Frank is an engineer, energy policy analyst, and Program Director for Energy Transitions and Electric Power. Prior to joining KAPSARC, Frank was a Research Professor at the School of Planning and Public Policy at Rutgers University, Director of the Rutgers Energy Institute, and Director of the Center for Energy, Economics and Environmental Policy. In those roles, he conducted original and applied research in the areas of electric power system modeling, clean energy policies, and climate change for academic foundations, government agencies, and energy utilities. He has also worked as an economic consultant and nuclear engineer.
Cost, Emission, and Macroeconomic Implications of Diesel Displacement in the Saudi Agricultural Sector: Options and Policy Insights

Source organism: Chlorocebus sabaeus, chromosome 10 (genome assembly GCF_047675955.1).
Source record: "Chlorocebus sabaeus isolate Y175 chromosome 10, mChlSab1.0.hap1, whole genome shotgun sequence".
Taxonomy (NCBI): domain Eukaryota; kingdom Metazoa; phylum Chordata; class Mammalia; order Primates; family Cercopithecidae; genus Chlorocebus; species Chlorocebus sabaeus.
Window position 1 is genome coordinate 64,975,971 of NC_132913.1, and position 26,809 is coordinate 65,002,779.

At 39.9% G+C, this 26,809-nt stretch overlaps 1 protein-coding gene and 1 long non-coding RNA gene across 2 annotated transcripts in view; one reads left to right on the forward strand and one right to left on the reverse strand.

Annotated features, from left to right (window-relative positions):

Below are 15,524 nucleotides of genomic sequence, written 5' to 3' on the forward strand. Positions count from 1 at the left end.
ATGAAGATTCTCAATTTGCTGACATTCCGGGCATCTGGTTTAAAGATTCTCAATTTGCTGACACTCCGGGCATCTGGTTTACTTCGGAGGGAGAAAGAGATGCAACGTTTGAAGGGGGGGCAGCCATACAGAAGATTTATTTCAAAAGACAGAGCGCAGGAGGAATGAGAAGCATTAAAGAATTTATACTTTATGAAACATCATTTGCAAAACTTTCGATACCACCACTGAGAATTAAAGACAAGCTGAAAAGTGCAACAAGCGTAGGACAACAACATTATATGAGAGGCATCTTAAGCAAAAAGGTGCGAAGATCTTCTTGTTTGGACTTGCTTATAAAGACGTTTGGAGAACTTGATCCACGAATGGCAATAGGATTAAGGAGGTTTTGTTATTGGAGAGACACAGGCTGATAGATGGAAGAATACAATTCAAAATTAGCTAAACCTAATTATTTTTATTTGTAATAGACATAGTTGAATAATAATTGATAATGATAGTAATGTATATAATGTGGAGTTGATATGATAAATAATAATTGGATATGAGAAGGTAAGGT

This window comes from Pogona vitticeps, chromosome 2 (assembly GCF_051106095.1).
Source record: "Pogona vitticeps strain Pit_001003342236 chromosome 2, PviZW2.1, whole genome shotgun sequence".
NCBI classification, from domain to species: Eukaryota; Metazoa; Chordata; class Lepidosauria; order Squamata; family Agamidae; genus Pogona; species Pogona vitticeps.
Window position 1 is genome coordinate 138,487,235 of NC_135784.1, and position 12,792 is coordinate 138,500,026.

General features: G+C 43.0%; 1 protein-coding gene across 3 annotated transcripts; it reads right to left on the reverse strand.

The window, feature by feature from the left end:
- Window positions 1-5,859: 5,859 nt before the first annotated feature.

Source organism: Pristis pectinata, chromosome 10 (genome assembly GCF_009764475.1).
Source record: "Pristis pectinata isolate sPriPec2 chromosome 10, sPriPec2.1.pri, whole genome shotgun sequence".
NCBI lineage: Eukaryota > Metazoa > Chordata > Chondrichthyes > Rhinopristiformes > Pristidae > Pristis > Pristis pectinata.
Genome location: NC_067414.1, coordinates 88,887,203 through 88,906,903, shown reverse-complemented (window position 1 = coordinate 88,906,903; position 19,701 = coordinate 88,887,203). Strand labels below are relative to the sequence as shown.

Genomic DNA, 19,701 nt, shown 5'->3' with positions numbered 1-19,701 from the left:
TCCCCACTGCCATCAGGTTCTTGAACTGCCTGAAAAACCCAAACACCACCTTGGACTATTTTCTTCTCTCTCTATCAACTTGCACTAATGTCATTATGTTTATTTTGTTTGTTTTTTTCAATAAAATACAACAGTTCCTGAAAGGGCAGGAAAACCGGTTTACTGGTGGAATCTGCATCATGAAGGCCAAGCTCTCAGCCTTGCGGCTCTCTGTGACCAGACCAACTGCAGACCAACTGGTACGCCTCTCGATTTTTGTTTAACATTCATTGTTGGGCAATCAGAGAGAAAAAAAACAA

The Saudi agricultural sector relies on diesel for irrigation, which is provided to farmers at a much lower price than the average global price, implying significant opportunity costs. With the aid of soft-coupled power and macro-econometric models, we assess the cost and macroeconomic implications of electrifying irrigation activities in the Saudi agricultural sector. Three electrification scenarios are considered: electrifying each individual farm with a dedicated hybrid renewable micro-grid, electrifying the entire farm cluster with central generation and connecting the entire cluster via transmission to the national grid. Compared with the base-case, connecting the farm cluster to the national grid is found to be the most economical but the least environmentally friendly. The renewable and central generation scenarios are costlier (compared with the transmission scenario) due, respectively, to the high battery costs and gas infrastructure needed.24th August 2022